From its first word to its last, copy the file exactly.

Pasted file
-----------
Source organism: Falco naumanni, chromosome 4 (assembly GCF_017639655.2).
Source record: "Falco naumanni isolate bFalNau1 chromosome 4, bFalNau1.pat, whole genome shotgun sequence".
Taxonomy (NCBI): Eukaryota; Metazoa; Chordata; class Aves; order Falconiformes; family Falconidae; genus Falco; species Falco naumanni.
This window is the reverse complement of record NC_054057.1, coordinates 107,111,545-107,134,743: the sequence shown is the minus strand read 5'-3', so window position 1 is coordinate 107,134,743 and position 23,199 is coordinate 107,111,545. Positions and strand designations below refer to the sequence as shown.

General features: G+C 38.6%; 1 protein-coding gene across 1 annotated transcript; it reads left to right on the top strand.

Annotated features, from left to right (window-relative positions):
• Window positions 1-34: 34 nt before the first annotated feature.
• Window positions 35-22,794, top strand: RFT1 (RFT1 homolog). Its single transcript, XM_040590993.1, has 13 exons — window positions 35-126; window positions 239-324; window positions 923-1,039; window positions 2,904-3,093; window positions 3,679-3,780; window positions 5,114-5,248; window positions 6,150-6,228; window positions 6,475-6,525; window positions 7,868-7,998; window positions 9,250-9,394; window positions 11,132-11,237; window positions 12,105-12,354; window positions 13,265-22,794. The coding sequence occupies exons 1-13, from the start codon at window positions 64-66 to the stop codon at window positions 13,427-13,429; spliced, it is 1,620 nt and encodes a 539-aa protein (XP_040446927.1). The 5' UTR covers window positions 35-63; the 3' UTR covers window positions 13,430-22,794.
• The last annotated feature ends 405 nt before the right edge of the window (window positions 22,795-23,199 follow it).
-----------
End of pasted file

Source organism: Falco naumanni, chromosome 4 (assembly GCF_017639655.2).
Source record: "Falco naumanni isolate bFalNau1 chromosome 4, bFalNau1.pat, whole genome shotgun sequence".
Taxonomy (NCBI): Eukaryota; Metazoa; Chordata; class Aves; order Falconiformes; family Falconidae; genus Falco; species Falco naumanni.
This window is the reverse complement of record NC_054057.1, coordinates 107,111,545-107,134,743: the sequence shown is the minus strand read 5'-3', so window position 1 is coordinate 107,134,743 and position 23,199 is coordinate 107,111,545. Positions and strand designations below refer to the sequence as shown.

General features: G+C 38.6%; 1 protein-coding gene across 1 annotated transcript; it reads left to right on the top strand.

Annotated features, from left to right (window-relative positions):
• Window positions 1-34: 34 nt before the first annotated feature.
• Window positions 35-22,794, top strand: RFT1 (RFT1 homolog). Its single transcript, XM_040590993.1, has 13 exons — window positions 35-126; window positions 239-324; window positions 923-1,039; window positions 2,904-3,093; window positions 3,679-3,780; window positions 5,114-5,248; window positions 6,150-6,228; window positions 6,475-6,525; window positions 7,868-7,998; window positions 9,250-9,394; window positions 11,132-11,237; window positions 12,105-12,354; window positions 13,265-22,794. The coding sequence occupies exons 1-13, from the start codon at window positions 64-66 to the stop codon at window positions 13,427-13,429; spliced, it is 1,620 nt and encodes a 539-aa protein (XP_040446927.1). The 5' UTR covers window positions 35-63; the 3' UTR covers window positions 13,430-22,794.
• The last annotated feature ends 405 nt before the right edge of the window (window positions 22,795-23,199 follow it).